Sound Engineering Career Guide

Cape Town -

Johannesburg

17 Nov 2015

17

Nov

Sound Engineering Career Guide

17 Nov 2015

Sound Engineering is not always a completely understood term or vocation. 

What most folk perceive as the role of a sound engineer is to think of that guy who sits behind a massive mixing console in a recording studio.

This of course is one of the sound engineering functions that are fulfilled but there are so many other different roles one can perform in the wonderful world of being a sound technician.

Sound is everywhere



Sound plays such a pivotal role in everyday life, its ubiquity makes us almost forget the influence it has on our mood, feelings and actions.

Sound engineering therefore plays a crucial role in our daily lives, whether it involves recording music, spoken voice or creating soundscapes, simply delivering quality sound to a live audience, be it via public address system, transmitting on radio, television or even online.

Sound engineering is all about taking responsibility for the delivery of sound no matter what the medium. This may be mixing of sound at a venue, maintaining a broadcast, mixing and recording in a studio or even the maintenance and repair of sound equipment.

Sound engineering also requires one to understand the correct use of equipment such as the microphones, amplification, acoustic demands of a room/ venue and much more – all for the sole purpose of ensuring that the audience (in whatever form the sound is delivered – recorded, live or broadcast) receives the desired experience.

Sound Engineering Responsibilities


Sound recording engineers must have good communication and interpersonal skills, to work in a team, offer ideas and take on board other people's requirements and expectations.

  • Selecting and ensuring that the correct equipment is being used for the task at hand e.g. in a recording environment selecting a microphone to record an acoustic guitar will differ to what is needed for drums. In a live setting venue acoustics will influence equipment requirements too.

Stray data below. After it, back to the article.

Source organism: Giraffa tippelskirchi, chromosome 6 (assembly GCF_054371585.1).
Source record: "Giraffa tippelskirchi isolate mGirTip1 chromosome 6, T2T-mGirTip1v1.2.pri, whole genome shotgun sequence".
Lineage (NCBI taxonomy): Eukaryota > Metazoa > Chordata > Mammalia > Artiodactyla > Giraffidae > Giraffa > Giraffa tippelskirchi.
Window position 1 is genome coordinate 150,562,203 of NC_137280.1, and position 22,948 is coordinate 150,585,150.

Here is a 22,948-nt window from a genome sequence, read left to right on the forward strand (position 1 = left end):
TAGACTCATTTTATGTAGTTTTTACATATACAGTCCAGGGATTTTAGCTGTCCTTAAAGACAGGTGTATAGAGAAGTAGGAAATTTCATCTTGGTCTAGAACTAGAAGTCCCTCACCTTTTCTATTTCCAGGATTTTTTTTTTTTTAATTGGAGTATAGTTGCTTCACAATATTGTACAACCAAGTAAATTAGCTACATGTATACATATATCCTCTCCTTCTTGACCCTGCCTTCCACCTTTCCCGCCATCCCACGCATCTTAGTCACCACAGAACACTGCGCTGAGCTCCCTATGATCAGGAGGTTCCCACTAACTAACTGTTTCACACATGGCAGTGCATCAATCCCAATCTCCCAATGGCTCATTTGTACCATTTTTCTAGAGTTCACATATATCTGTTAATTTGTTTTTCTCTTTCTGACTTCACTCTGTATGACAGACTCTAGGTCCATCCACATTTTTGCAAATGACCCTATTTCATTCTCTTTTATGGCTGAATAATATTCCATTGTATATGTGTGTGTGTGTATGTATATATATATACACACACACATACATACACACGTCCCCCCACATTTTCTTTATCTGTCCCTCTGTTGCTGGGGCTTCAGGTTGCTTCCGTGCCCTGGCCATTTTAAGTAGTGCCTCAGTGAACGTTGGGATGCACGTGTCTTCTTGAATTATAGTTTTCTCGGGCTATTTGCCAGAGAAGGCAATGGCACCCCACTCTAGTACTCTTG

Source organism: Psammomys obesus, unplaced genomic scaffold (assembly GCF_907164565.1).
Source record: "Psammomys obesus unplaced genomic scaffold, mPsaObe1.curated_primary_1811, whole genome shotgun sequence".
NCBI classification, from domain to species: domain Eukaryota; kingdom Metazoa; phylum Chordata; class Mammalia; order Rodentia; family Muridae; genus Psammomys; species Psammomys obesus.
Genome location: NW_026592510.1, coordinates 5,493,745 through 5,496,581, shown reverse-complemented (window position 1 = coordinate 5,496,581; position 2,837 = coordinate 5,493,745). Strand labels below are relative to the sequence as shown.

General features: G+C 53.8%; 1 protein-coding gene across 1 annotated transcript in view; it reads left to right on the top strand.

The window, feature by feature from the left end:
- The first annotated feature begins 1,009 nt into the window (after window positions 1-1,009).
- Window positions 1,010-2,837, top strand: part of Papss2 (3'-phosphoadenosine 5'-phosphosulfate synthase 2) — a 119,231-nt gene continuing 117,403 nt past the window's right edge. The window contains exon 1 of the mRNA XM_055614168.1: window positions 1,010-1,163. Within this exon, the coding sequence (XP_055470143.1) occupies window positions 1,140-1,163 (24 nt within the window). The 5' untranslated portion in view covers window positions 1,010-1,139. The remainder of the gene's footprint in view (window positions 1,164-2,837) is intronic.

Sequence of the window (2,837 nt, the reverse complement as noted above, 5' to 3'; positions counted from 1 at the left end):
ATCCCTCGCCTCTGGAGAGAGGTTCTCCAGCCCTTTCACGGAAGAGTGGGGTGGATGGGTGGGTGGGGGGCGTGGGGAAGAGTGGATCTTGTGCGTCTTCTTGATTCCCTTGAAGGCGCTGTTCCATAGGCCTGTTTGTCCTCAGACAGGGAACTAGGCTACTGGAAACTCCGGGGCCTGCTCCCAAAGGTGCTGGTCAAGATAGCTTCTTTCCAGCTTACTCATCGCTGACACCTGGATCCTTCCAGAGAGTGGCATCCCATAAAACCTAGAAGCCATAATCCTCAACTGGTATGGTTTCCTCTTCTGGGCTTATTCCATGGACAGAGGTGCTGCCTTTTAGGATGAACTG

• Comprehensive knowledge of all equipment. The sound engineer should have a thorough knowledge and understanding on how to correctly set up and place equipment 
  • Risk assessment – for live sound and/or sound installations, public safety should be considered to reduce risk.
  • Using your knowledge to create the right artistic effect
  • Be able to record sound, speech and music in formal recording environments as well as live and/or outdoors
  • Maintaining and being in charge of the recording and/or mixing desk to ensure sound-quality is maintained
  • Working closely with the artists and other members of the sound team for monitoring and recording work
  • Ensuring that all sound equipment is serviced, maintained and repaired   

Sound Engineering Skills


Sound engineering requires one to be both creative and technically minded.  Good problem solving skills are an excellent attribute to foster as is the ability to think quickly and inventively.

  • People Skills – Setting up sound entails working in a team to create content for people
  • Reading – You won’t be expected to read 1,000 page novels but you will no doubt find yourself poring over a fair share of user manuals in your life as a sound technician.
  • Critical Thinking -  Sound engineering often demands one to figure our alternative methods for better results. A desire to think outside the box is a great attribute to harness.
  • Team Work – Very little sound engineering tasks (unless you’ve been asked to clean the amps after an outdoor gig) are done exclusively on your own. Working in a team or managing a team is part of the job.
  • Active Learning  -  Understanding the implications of new information for both current and future problem-solving and decision-making.
  • Coordination -  Delivering sound no matter what the medium requires a coordinated sequence of events and system to be on place.
  • Operation and Control -   Controlling the operations of equipment or systems.
  • Monitoring -   Watching gauges, dials, or other indicators to make sure a machine is working properly.
  • Problem Solving:  Sound is an evolving entity. Between the challenge of delivering the best possible sound and the challenges technology and equipment may  present, problems will arise and solutions sought. Be ready for it.

Sound Engineering Career Guide



Studio Music Production

  • Tracking Engineer
  • Overdub Engineer
  • Editing Engineer
  • Mixing Engineer
  • Mastering Engineer

Live Sound Music

  • Front of House Engineer
  • Monitor Mixer
  • Location Recording Engineer

Theatre

  • Sound effects engineer
  • Stage Sound and Front of House Support
  • Recording Engineer

Broadcast TV

  • Dialog Engineer
  • Location Engineer
  • Sound Effects Engineer
  • Mixing Engineer
  • Broadcast engineer

Film

  • Location Recording
  • Foley Engineer
  • Sound Effects Engineer
  • Sound Design Engineer
  • Mix Engineer

Radio

  • Broadcast Engineer
  • Voiceover Engineer
  • Location Engineer

Cable TV

  • Location Engineer
  • Voiceover Engineer
  • Sound Effects
  • Sound Design Engineer
  • Mixing Engineer

Video Games

  • Sound Design

Advertising

  • Recording Engineer
  • Voiceover Engineer
  • Sound Effects
  • Mixing Engineer

SAE offers both a one year Higher Certificate in Sound Production and a 3 year Bachelor of Arts in Sound Production.

A brand new Live Production Short Course will also be offered in 2016. This is ideal for those already involved in sound engineering who wish to improve their understanding of how to set up Live sound.